But probably more importantly, there are some specific criteria that have been established to program hymns and other sacred music into liturgies, and a fair amount of formation and training is needed to be able to apply them in a professional, lawful and artistic way.  So when a professional person who has all that training needs to explain/justify a particular judgment to someone who doesn't have that same background, it can be difficult to have the conversation.  It's like if a very good tennis player tries to play a tennis match against someone who had never played tennis - it could be frustrating for both parties.  (Or like when I ask you questions about journalism :-)).  This doesn't excuse the music director: as part of the job, he/she *must* be able to talk with untrained parishioners, just as a doctor just be able to talk with patients like me that know absolutely nothing about medicine or science.  But whereas, you always answer my dopy journalism questions with patience, because you're a teacher as well as a journalist, some music directors aren't that good at communicating (which is a pastoral issue, of course, but it's the reality).

Most of us latch onto a song because we like it, whatever that means - somehow, in some way, it resonates with us, and it may also cause memories and connotations to well up within us.  Music directors are aware of those effects and associations and emotions, but there is a lot more they need to consider: for example, are the lyrics theologically sound; does the piece accord with the requirements of the liturgy (which may require, for example, that a specific text that cannot vary be used at a particular point); is it within a reasonable vocal range of the congregation (many professional recording artists have ranges that are way above-average, and they like to show them off in their recordings); does the parish community have the resources and talent to pull off a particular song; and there are a number of other considerations as well - including, sometimes infuriatingly, that a director may just plain not like a particular song.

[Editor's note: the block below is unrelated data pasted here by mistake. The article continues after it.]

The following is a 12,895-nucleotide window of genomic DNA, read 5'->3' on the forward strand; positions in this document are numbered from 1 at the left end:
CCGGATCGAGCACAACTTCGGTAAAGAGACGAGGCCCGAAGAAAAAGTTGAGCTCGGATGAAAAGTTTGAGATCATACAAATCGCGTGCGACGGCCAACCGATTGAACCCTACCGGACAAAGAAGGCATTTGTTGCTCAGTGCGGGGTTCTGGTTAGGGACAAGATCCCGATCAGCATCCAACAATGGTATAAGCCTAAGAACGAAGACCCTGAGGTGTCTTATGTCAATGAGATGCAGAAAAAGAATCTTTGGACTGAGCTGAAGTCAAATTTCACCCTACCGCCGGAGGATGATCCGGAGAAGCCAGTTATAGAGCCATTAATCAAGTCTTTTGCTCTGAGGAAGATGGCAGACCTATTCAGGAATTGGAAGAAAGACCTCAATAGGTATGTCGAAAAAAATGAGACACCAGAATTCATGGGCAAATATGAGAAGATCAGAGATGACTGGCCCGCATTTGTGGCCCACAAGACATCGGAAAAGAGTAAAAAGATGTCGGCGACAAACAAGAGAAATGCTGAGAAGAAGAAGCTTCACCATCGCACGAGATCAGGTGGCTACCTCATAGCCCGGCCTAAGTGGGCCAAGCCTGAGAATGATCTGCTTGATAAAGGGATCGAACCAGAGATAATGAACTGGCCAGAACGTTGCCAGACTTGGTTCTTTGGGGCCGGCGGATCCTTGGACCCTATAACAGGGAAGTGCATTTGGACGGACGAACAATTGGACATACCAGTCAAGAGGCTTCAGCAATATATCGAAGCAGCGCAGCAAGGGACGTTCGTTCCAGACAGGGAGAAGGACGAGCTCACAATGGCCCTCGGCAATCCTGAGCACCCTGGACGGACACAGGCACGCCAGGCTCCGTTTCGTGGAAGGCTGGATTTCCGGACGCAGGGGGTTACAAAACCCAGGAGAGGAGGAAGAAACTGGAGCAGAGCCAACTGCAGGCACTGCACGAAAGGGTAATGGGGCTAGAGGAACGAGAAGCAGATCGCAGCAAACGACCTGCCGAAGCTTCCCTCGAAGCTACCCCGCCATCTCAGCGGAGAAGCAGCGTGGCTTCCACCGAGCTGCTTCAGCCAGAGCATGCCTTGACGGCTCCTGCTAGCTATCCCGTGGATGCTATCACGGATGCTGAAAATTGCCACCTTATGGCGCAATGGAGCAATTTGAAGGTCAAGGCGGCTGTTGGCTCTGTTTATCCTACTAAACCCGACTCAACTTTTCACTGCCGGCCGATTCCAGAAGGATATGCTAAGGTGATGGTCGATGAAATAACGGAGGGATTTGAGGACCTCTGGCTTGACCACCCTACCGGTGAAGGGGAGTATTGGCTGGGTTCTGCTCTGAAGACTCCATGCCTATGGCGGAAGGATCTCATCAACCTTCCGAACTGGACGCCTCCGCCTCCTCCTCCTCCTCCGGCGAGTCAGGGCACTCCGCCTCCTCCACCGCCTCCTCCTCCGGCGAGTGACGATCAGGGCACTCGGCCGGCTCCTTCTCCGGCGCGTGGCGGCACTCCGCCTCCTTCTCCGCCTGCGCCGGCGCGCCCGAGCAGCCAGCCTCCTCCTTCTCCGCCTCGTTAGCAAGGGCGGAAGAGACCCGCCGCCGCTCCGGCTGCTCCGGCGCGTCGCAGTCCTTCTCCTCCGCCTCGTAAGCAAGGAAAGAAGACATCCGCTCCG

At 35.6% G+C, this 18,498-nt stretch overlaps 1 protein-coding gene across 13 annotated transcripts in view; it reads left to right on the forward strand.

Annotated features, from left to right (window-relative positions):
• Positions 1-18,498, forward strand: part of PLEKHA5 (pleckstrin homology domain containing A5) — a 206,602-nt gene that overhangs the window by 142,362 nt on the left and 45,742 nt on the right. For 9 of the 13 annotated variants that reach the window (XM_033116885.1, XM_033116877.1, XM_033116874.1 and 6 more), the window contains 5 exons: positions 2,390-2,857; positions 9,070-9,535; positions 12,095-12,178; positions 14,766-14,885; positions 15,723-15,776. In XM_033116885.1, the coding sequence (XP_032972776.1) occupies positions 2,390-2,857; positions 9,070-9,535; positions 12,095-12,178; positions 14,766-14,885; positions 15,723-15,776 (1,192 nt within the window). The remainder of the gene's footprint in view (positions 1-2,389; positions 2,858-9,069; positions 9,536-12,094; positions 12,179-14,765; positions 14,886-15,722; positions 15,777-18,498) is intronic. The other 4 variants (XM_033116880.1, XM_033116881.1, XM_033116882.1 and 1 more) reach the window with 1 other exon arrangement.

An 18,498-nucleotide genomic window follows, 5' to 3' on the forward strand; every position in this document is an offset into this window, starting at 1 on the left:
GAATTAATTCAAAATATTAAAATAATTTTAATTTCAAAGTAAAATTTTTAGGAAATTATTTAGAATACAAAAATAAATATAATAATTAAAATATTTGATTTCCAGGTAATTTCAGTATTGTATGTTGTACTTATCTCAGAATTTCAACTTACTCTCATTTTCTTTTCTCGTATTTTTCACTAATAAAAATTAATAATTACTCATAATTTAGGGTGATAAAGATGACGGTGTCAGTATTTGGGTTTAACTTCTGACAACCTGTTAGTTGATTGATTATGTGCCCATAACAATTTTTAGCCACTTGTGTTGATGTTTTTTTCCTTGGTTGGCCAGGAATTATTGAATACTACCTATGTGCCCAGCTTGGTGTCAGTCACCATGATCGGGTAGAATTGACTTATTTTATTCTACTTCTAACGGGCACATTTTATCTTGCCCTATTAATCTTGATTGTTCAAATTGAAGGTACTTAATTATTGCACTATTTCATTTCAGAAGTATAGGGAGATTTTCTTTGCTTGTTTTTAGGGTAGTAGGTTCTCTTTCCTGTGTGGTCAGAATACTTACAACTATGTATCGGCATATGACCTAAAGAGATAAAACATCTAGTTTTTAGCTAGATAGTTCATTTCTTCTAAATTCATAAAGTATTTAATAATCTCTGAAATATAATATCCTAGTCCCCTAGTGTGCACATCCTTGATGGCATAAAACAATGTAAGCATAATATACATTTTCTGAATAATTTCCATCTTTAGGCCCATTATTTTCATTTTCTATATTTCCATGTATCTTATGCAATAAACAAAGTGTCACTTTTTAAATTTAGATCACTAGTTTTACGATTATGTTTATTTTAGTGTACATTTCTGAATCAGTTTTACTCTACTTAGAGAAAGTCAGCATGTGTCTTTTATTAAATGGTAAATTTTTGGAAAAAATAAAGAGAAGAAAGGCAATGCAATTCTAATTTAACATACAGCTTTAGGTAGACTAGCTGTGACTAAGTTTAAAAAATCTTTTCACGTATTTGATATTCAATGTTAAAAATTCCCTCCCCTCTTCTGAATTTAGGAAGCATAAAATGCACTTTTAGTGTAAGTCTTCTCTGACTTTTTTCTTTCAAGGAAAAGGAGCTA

Jim P. --

About the choice of hymns -- it seems to me that one person's sentimentality is another person's sentiment.  How do choir masters distinguish between the two?  Is there some criterion, preferably objective?

Hi, Ann, I have to admit I'm a little unclear on the distinction between sentimentality and sentiment.   But I'd think about it this way: there are two parts to a song: the lyrics and the music.  I don't know of objective criteria for determining the quality of either one.